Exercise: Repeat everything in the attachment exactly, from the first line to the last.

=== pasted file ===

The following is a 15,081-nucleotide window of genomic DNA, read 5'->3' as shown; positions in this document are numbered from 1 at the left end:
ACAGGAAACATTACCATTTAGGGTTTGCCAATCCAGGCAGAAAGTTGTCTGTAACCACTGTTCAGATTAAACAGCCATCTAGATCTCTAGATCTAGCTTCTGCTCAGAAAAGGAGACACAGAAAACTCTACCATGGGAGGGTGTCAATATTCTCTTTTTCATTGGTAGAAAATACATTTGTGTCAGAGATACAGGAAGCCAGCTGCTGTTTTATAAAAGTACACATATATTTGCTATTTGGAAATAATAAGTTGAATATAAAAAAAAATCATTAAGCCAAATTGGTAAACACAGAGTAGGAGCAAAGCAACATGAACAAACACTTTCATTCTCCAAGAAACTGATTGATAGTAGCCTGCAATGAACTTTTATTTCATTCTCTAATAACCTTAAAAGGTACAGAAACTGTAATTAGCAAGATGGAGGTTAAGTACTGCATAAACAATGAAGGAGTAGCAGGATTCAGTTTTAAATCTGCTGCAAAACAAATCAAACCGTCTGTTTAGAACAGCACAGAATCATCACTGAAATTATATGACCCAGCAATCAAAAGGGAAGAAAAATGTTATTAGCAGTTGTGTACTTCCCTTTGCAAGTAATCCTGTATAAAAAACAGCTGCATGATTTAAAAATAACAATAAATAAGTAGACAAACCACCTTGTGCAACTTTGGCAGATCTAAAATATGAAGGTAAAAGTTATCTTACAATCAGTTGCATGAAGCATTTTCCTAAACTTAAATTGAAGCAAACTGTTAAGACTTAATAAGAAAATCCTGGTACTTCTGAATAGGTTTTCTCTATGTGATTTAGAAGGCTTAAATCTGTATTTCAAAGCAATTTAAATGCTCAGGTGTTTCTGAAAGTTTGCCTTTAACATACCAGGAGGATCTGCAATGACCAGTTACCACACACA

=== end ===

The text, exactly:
The following is a 15,081-nucleotide window of genomic DNA, read 5'->3' as shown; positions in this document are numbered from 1 at the left end:
ACAGGAAACATTACCATTTAGGGTTTGCCAATCCAGGCAGAAAGTTGTCTGTAACCACTGTTCAGATTAAACAGCCATCTAGATCTCTAGATCTAGCTTCTGCTCAGAAAAGGAGACACAGAAAACTCTACCATGGGAGGGTGTCAATATTCTCTTTTTCATTGGTAGAAAATACATTTGTGTCAGAGATACAGGAAGCCAGCTGCTGTTTTATAAAAGTACACATATATTTGCTATTTGGAAATAATAAGTTGAATATAAAAAAAAATCATTAAGCCAAATTGGTAAACACAGAGTAGGAGCAAAGCAACATGAACAAACACTTTCATTCTCCAAGAAACTGATTGATAGTAGCCTGCAATGAACTTTTATTTCATTCTCTAATAACCTTAAAAGGTACAGAAACTGTAATTAGCAAGATGGAGGTTAAGTACTGCATAAACAATGAAGGAGTAGCAGGATTCAGTTTTAAATCTGCTGCAAAACAAATCAAACCGTCTGTTTAGAACAGCACAGAATCATCACTGAAATTATATGACCCAGCAATCAAAAGGGAAGAAAAATGTTATTAGCAGTTGTGTACTTCCCTTTGCAAGTAATCCTGTATAAAAAACAGCTGCATGATTTAAAAATAACAATAAATAAGTAGACAAACCACCTTGTGCAACTTTGGCAGATCTAAAATATGAAGGTAAAAGTTATCTTACAATCAGTTGCATGAAGCATTTTCCTAAACTTAAATTGAAGCAAACTGTTAAGACTTAATAAGAAAATCCTGGTACTTCTGAATAGGTTTTCTCTATGTGATTTAGAAGGCTTAAATCTGTATTTCAAAGCAATTTAAATGCTCAGGTGTTTCTGAAAGTTTGCCTTTAACATACCAGGAGGATCTGCAATGACCAGTTACCACACACA